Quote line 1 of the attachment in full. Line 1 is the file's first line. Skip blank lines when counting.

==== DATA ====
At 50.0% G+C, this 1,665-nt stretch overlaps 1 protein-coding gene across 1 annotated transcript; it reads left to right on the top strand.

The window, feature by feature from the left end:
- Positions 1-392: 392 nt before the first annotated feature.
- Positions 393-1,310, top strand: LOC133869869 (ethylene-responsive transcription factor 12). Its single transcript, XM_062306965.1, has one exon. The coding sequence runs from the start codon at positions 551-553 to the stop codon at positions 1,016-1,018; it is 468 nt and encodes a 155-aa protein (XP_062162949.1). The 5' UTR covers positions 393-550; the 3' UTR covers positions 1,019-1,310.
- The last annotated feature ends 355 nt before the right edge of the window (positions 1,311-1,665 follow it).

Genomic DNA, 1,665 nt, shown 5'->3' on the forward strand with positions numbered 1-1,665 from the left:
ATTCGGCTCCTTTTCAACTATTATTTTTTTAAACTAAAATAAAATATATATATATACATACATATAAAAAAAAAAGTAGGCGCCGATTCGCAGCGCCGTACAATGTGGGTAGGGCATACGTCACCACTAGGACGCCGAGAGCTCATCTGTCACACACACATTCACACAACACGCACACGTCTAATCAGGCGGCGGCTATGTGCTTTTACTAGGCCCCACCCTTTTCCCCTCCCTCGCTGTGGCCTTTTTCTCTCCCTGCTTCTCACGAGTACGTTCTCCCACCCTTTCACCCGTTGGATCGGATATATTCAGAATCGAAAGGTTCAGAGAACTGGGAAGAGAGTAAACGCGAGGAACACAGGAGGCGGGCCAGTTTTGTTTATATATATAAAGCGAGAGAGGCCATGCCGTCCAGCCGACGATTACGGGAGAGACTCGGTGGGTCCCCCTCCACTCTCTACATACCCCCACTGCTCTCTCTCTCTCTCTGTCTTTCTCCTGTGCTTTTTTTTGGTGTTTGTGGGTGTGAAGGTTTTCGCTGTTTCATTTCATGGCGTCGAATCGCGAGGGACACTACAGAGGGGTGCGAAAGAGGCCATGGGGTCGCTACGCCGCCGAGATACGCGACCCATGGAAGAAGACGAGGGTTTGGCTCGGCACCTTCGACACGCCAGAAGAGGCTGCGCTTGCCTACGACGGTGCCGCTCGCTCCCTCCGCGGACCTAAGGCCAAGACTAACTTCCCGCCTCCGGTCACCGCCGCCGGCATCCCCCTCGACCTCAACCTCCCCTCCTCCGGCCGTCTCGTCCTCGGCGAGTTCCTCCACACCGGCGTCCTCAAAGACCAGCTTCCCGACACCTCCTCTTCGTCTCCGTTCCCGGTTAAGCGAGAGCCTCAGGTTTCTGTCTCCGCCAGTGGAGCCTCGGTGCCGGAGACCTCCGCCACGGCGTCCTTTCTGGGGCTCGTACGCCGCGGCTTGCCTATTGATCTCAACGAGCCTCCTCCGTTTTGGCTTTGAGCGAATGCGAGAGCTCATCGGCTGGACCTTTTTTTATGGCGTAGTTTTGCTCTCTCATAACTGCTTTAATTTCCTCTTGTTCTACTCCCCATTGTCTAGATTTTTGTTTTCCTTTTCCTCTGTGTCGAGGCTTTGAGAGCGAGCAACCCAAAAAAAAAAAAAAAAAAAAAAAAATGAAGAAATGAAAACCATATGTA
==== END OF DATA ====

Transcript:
At 50.0% G+C, this 1,665-nt stretch overlaps 1 protein-coding gene across 1 annotated transcript; it reads left to right on the top strand.